Cretaceous Fur Ball: Ancient Mammal With Spiky Hair Discovered

Here, a reconstruction of the prehistoric mammal Spinolestes from the Cretaceous period.
Here, a reconstruction of the prehistoric mammal Spinolestes from the Cretaceous period. (Image credit: Oscar Sanisidro)

This article was updated at 3:52 p.m. EDT.

The fossilized remains of a furry critter that once roamed the Earth alongside dinosaurs suggests that mammals have been growing hair the same way for at least 125 million years.

Discovered in 2011, the bones of the prehistoric mammal Spinolestes xenarthrosus are a "spectacular find," said Zhe-Xi Luo, a professor of organismal biology and anatomy at the University of Chicago and one of the authors of a new study about the hair-growing tendencies of this "Cretaceous fur ball."

The Spinolestes specimen is special because it was fossilized with so many of its parts intact, Luo told Live Science in an email. The animal's hair, dermal scutes (platelike structures made of skin keratin) and spines (similar to the spines of a hedgehog) are all preserved with "exquisite detail all the way down to the microscopic scales forming the hair shafts, the hair bulbs in the skin and microtubules that make up the spines," Luo said. [25 Amazing Ancient Beasts]

And it's not just that the Spinolestesspecimen is well preserved — it's also really old. Before the fossil was unearthed by paleontologists in Spain, the oldest mammalian bones containing similar, hair-related microstructures dated back just 60 million years. The new discovery of Spinolestes pushes the fossil record further back by some 65 million years, into the Mesozoic era, proving that mammals have been hairy creatures for a really, really long time.

The fossilized remains of Spinolestes xenarthrosus, a furry, rat-sized mammal. (Image credit: Photo by G. Oleschinski, used with permission)

"Hairs are the most important feature of mammals," Luo said. Hair and the fat layer under the skin keep mammals warm, and the hair-related sweat glands keep warm-blooded creatures from overheating, he added.

An artist's depiction of the "Cretaceous fur ball" Spinolestes xenarthrosus. (Image credit: Illustration by Dorothea Krantz and Oscar Sinisidro, used with permission)

The evolution of hair helped mammals survive environmental conditions that killed off hairless, cold-blooded dinosaurs about 66 million years ago, Luo and his fellow researchers said in their study, which was published today (Oct. 14) in the journal Nature. (Whether or not dinosaurs were cold-blooded like other reptiles is a decades-long mystery, with some research showing they were actually warm-blooded, and another recent study even suggesting the beasts were not warm- or cold-blooded but had a metabolism that was somewhere in between the two.)

Hairy history

You may think that, over the course of 125 million years, the process by which mammalian hair grows would have changed somehow, but that's not the case, Luo said. The bones of Spinolestes, which was about the size of a small rat, are proof that ancient mammals grew hair the same way as modern mammals do.

Today's mammals grow a long hair, known as the "primary hair," out of a pore of the skin. Shorter, "secondary" hairs emerge from the same pore to surround the primary hairs. Collectively, these hairs are known as "compound hairs," and they develop this way because multiple hair follicles merge together during the growth process, Luo said.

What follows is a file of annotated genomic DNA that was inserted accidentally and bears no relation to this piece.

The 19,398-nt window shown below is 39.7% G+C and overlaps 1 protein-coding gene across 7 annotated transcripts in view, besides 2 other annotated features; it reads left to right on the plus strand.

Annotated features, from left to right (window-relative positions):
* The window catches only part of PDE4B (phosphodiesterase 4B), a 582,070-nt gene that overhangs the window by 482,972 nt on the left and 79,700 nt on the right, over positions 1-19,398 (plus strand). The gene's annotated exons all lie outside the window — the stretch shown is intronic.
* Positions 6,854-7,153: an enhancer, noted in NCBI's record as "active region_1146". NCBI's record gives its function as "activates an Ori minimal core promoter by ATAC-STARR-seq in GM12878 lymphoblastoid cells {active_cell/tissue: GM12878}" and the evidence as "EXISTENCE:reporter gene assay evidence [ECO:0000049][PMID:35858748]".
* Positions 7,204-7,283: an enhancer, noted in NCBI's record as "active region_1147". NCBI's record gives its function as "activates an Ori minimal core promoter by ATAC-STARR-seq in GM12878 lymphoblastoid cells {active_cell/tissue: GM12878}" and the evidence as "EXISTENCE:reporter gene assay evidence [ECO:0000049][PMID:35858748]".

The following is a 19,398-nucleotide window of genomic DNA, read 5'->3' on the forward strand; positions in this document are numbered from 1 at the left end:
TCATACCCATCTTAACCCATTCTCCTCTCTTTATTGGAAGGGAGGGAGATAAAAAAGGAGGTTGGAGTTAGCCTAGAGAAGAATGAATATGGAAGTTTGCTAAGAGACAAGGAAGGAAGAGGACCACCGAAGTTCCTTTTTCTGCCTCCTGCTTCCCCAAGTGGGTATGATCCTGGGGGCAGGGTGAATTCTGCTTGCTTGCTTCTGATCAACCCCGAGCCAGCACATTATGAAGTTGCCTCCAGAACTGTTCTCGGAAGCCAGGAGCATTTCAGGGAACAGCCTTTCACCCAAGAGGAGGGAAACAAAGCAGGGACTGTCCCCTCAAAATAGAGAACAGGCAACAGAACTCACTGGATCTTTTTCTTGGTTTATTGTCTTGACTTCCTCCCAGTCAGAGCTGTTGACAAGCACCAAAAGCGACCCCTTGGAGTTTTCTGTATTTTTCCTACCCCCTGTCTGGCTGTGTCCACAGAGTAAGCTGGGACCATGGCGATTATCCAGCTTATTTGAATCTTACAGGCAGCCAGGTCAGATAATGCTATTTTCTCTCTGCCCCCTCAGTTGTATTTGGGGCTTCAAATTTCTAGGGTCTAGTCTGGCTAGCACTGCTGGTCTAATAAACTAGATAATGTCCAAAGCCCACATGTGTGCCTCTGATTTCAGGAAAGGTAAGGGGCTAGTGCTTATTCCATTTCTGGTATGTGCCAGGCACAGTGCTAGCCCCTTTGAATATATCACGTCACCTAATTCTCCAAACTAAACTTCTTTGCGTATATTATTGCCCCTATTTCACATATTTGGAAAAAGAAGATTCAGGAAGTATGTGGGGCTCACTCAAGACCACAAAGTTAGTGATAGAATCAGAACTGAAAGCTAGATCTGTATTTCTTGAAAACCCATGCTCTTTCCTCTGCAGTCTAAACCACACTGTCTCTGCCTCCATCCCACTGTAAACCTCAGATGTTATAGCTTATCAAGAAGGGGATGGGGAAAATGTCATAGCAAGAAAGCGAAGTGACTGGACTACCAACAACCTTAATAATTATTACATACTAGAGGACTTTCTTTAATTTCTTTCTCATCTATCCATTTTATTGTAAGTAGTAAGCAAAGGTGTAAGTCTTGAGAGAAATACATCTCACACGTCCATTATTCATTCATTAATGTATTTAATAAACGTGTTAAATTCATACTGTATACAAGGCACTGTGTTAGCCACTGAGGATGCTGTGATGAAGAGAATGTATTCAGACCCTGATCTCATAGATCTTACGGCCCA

Using a scanning electron microscope, the researchers looked at the hair follicles of Spinolestes and found that the ancient creature also had a bunch of compound follicles, each one sprouting a long primary hair surrounded by shorter secondary hairs. In other words, "the extinct Spinolestes actually grew its hairs the same way as modern mammals," Luo said.

In addition to its furry hide, Spinolestes had hedgehoglike spines on its back, which formed when small, hairlike structures called tubules merged together during the hair-growing process. This is the same way that modern-day hedgehogs and certain other mammals grow their spines, Luo added.

Because of the hairy similarities between this ancient mammal and modern mammals, it makes sense that Spinolestes would have experienced hair-related problems not unlike the ones that mammals face today. Luo and his colleagues found evidence that the prehistoric fur ball suffered from a fungal skin infection known as dermatophytosis, which results in abnormally truncated hairs. Modern mammals suffer from this affliction, as well.

The fossilized remains of the fur ball also held evidence of the animal's soft tissues. Iron-rich residues associated with the creature's kidney were preserved, as were microscopic bronchiole structures of the lung and an open body cavity that may have once held a muscular diaphragm used for respiration. These fossilized structures represent the earliest known record of mammal organs, the researchers said.

Spinolestes is the first-ever mammal fossil found at Las Hoyas Quarry in Spain. The researchers from the Universidad Autónoma de Madrid who discovered the ancient mammal have been digging up vertebrate fossils at the site since 1985. They have previously discovered prehistoric crocodiles, birds, fish and dinosaurs. The crustaceous fur ball was a rare find, one that Luo said he and other paleontologists studying early mammal evolution hope will be repeated again soon.

Editor's Note: This article was updated to clarify the debate surrounding whether dinosaurs are warm- or cold-blooded.

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Elizabeth Peterson

Elizabeth is a former Live Science associate editor and current director of audience development at the Chamber of Commerce. She graduated with a bachelor of arts degree from George Washington University. Elizabeth has traveled throughout the Americas, studying political systems and indigenous cultures and teaching English to students of all ages.